High-speed train to mountains may be derailed by economy

A maglev train like this one to the airport in Shanghai likely won't work along the steep, twisting turns of Interstate 70 in Colorado. By Burns/Flickr.com

A maglev train like this one to the airport in Shanghai likely won't work along the steep, twisting turns of Interstate 70 in Colorado. By Burns/Flickr.com

With the price of oil plummeting, the economy tanking and Colorado’s roads crumbling, there hasn’t been much post-election talk about high-speed rail service between Denver and the state’s major mountain resorts.

But that doesn’t mean the concept is completely dead, according to at least one Western Slope state legislator whose district is bisected by the often-overwhelmed Interstate 70 corridor, which is critical to the state’s ski, tourism and energy industries.

While Gov. Bill Ritter’s transportation panel recently recommended finding another $1.5 billion a year just to maintain and upgrade the state’s existing network of roads and bridges, Rep. Christine Scanlan (D-Dillon) said she doesn’t necessarily think the funding shortfall precludes pursuing a high-speed rail system that connects the Front Range and the Western Slope.

“The ongoing study that’s being undertaken by the Rocky Mountain Rail Authority (RMRA) will answer a lot of questions about the feasibility of doing that and the price tag of doing that,” said Scanlan, who on Nov. 4 beat Republican Ali Hasan. Hasan campaigned heavily on introducing a bill to require a mountain monorail along the I-70 corridor.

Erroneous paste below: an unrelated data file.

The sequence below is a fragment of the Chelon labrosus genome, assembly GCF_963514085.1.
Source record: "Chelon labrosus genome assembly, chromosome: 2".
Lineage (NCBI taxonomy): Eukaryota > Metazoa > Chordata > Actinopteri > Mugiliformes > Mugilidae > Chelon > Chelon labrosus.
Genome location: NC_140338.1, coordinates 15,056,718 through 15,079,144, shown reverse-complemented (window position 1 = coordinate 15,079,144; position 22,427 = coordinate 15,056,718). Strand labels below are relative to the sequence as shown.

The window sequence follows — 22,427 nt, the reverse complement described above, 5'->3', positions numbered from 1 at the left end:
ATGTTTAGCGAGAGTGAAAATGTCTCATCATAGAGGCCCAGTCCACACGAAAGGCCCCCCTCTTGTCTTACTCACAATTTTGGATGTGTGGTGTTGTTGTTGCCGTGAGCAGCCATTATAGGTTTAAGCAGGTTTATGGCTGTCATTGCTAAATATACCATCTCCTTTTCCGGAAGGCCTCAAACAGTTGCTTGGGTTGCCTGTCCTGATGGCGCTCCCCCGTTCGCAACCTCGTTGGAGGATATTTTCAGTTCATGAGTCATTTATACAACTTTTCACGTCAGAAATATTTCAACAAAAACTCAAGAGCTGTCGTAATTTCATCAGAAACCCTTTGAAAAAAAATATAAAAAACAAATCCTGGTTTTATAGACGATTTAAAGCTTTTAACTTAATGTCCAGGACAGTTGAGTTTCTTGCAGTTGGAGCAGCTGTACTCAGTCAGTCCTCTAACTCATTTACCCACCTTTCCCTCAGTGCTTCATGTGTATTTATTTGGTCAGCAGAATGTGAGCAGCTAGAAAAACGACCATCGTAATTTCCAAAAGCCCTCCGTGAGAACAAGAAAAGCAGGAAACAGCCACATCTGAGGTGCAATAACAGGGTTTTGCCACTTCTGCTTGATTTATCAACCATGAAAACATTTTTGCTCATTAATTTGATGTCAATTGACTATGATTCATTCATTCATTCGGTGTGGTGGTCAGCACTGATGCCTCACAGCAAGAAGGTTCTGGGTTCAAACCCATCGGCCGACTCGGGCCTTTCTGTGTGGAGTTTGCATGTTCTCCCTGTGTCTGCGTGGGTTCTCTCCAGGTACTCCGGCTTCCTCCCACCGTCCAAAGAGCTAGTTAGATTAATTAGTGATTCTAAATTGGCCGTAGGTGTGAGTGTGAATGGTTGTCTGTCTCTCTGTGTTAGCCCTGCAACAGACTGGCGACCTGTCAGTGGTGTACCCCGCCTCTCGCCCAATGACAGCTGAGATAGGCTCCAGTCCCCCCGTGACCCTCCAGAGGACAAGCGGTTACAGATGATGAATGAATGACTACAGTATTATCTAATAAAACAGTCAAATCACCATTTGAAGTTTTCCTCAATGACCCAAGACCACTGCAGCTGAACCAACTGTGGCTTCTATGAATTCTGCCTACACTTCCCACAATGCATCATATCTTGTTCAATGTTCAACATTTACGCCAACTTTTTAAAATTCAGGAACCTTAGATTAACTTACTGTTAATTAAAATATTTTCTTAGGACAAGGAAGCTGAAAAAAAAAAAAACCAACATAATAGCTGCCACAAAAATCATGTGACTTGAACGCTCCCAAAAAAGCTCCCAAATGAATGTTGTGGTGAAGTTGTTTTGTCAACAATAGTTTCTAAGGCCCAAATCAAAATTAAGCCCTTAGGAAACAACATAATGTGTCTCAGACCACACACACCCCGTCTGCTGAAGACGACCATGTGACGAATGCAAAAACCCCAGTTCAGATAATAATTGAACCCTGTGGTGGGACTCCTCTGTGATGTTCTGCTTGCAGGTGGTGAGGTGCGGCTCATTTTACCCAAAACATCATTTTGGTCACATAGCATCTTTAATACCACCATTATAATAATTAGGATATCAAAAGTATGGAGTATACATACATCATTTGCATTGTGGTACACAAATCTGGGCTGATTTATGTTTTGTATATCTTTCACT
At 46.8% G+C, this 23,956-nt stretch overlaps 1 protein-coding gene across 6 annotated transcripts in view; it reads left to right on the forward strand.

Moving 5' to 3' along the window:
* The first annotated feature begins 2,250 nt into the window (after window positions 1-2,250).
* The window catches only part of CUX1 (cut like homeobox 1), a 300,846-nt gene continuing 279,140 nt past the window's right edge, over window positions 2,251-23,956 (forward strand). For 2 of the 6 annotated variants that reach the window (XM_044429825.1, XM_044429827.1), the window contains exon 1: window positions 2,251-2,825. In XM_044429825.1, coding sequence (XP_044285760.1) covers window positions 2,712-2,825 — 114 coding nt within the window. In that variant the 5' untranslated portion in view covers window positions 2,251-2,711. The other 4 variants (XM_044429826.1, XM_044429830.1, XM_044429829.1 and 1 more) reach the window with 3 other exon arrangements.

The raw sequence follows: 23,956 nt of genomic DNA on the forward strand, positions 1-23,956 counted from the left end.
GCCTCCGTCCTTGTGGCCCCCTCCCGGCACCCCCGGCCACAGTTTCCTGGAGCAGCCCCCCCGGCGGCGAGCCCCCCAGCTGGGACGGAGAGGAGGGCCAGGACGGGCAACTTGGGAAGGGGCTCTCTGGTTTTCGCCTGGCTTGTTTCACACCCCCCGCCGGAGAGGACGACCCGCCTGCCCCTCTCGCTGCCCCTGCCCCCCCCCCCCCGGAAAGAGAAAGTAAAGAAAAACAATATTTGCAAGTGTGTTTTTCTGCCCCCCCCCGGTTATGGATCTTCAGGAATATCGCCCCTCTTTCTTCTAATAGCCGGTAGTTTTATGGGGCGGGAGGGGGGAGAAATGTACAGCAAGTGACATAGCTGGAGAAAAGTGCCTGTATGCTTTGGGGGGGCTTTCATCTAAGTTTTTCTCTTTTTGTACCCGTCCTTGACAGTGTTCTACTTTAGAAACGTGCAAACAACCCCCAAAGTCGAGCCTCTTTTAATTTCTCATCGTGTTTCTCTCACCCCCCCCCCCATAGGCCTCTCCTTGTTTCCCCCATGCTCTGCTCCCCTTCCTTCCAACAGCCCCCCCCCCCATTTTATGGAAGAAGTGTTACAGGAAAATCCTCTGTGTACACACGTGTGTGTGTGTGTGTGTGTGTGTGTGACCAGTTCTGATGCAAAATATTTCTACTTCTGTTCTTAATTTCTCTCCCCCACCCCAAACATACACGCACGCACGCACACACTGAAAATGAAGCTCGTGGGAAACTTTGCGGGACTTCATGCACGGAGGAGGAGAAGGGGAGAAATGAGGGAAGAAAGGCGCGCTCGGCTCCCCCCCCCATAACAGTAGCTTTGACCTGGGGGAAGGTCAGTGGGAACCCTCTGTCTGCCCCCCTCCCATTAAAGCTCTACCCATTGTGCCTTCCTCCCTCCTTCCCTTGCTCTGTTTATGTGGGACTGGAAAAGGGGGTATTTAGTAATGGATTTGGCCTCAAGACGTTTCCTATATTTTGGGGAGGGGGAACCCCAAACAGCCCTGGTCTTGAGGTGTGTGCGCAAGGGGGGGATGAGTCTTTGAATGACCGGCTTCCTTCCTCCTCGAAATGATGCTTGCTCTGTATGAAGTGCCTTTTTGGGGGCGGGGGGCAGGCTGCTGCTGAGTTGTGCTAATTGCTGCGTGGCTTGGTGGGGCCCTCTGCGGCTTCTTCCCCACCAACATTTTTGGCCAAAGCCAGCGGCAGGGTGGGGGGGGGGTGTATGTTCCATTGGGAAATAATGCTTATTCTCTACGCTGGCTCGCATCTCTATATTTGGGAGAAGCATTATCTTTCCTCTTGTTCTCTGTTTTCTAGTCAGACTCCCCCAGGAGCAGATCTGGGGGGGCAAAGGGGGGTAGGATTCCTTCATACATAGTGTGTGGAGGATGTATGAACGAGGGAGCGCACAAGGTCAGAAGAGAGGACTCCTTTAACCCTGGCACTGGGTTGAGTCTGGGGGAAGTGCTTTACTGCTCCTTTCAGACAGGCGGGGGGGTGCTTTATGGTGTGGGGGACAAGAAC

Throughout the campaign, Scanlan urged allowing the one-year, $1.5 million RMRA study — paid for by federal grants and set to be completed in June — to run its course and show whether the technology and demand for mountain mass transit are sufficient.

“We might be able to put something together at that point, and it leverages federal dollars so we’re not in it alone as a state trying to figure out the funding,” Scanlan said.

“I actually do think there’s private money to be had if there’s the right project that makes the right economic sense and shows that ridership will support the cost of doing that kind of project.”

Hasan, who did not answer requests for comment for this story, frequently questioned the need for more study on the topic during the campaign, and he insisted a monorail could be legislated and put on the ballot. After his defeat Nov. 4, Hasan promised to continue to push for a mountain rail system.

But one rail expert called Hasan’s campaign promises uninformed because they ignored the history of mountain mass transit bids and the reality of low ridership numbers in a largely rural area that would fall far short of offsetting the enormous costs of building such a project — estimated at anywhere between $5 billion and $10 billion.

Thomas Hopkins headed up an international consortium that, in the late 1990s, thoroughly studied the various rail options along the I-70 corridor and concluded that because of the steep grades and twisting turns, no existing technology could reach high enough speeds to make passenger service practical. Riders would have to travel faster than cars in order to pay the premium prices needed to support the system, Hopkins said.